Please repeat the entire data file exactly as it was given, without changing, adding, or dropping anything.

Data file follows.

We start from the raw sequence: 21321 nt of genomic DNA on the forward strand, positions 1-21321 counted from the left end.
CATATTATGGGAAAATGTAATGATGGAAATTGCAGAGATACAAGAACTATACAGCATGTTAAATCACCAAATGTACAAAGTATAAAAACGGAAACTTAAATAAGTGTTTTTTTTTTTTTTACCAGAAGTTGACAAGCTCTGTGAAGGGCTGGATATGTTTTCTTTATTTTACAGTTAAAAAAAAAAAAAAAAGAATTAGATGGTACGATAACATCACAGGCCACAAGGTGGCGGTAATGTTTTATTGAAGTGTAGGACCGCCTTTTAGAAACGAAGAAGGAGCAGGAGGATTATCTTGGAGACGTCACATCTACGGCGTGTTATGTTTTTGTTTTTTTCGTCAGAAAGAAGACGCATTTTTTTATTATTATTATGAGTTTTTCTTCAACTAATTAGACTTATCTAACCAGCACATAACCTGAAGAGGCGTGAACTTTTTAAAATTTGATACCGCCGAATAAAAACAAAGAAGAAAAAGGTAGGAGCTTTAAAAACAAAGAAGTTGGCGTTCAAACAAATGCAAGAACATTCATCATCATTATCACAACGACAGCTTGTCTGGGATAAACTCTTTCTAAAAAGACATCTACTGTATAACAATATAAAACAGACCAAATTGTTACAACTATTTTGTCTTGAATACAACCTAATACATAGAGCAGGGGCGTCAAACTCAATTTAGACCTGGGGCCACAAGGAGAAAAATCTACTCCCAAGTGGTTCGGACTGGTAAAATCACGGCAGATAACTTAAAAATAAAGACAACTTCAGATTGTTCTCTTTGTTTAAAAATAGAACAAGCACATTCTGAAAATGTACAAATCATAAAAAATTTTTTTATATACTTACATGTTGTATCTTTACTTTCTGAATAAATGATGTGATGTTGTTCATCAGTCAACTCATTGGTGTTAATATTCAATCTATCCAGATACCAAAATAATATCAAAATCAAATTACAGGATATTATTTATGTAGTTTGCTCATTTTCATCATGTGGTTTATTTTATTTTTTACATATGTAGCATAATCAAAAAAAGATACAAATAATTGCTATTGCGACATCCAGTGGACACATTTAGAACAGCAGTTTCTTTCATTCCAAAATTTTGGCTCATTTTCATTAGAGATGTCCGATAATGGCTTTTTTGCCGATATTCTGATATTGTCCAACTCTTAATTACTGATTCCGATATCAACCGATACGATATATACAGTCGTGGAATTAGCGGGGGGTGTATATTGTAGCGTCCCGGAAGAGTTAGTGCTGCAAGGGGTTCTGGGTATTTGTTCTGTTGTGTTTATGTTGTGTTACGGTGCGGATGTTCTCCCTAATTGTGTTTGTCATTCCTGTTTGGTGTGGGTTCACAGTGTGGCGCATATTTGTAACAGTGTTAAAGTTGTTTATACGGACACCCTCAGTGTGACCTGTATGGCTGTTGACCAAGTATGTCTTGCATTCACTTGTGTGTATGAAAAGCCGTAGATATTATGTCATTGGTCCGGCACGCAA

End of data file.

We start from the raw sequence: 21321 nt of genomic DNA on the forward strand, positions 1-21321 counted from the left end.
CATATTATGGGAAAATGTAATGATGGAAATTGCAGAGATACAAGAACTATACAGCATGTTAAATCACCAAATGTACAAAGTATAAAAACGGAAACTTAAATAAGTGTTTTTTTTTTTTTTACCAGAAGTTGACAAGCTCTGTGAAGGGCTGGATATGTTTTCTTTATTTTACAGTTAAAAAAAAAAAAAAAAGAATTAGATGGTACGATAACATCACAGGCCACAAGGTGGCGGTAATGTTTTATTGAAGTGTAGGACCGCCTTTTAGAAACGAAGAAGGAGCAGGAGGATTATCTTGGAGACGTCACATCTACGGCGTGTTATGTTTTTGTTTTTTTCGTCAGAAAGAAGACGCATTTTTTTATTATTATTATGAGTTTTTCTTCAACTAATTAGACTTATCTAACCAGCACATAACCTGAAGAGGCGTGAACTTTTTAAAATTTGATACCGCCGAATAAAAACAAAGAAGAAAAAGGTAGGAGCTTTAAAAACAAAGAAGTTGGCGTTCAAACAAATGCAAGAACATTCATCATCATTATCACAACGACAGCTTGTCTGGGATAAACTCTTTCTAAAAAGACATCTACTGTATAACAATATAAAACAGACCAAATTGTTACAACTATTTTGTCTTGAATACAACCTAATACATAGAGCAGGGGCGTCAAACTCAATTTAGACCTGGGGCCACAAGGAGAAAAATCTACTCCCAAGTGGTTCGGACTGGTAAAATCACGGCAGATAACTTAAAAATAAAGACAACTTCAGATTGTTCTCTTTGTTTAAAAATAGAACAAGCACATTCTGAAAATGTACAAATCATAAAAAATTTTTTTATATACTTACATGTTGTATCTTTACTTTCTGAATAAATGATGTGATGTTGTTCATCAGTCAACTCATTGGTGTTAATATTCAATCTATCCAGATACCAAAATAATATCAAAATCAAATTACAGGATATTATTTATGTAGTTTGCTCATTTTCATCATGTGGTTTATTTTATTTTTTACATATGTAGCATAATCAAAAAAAGATACAAATAATTGCTATTGCGACATCCAGTGGACACATTTAGAACAGCAGTTTCTTTCATTCCAAAATTTTGGCTCATTTTCATTAGAGATGTCCGATAATGGCTTTTTTGCCGATATTCTGATATTGTCCAACTCTTAATTACTGATTCCGATATCAACCGATACGATATATACAGTCGTGGAATTAGCGGGGGGTGTATATTGTAGCGTCCCGGAAGAGTTAGTGCTGCAAGGGGTTCTGGGTATTTGTTCTGTTGTGTTTATGTTGTGTTACGGTGCGGATGTTCTCCCTAATTGTGTTTGTCATTCCTGTTTGGTGTGGGTTCACAGTGTGGCGCATATTTGTAACAGTGTTAAAGTTGTTTATACGGACACCCTCAGTGTGACCTGTATGGCTGTTGACCAAGTATGTCTTGCATTCACTTGTGTGTATGAAAAGCCGTAGATATTATGTCATTGGTCCGGCACGCAA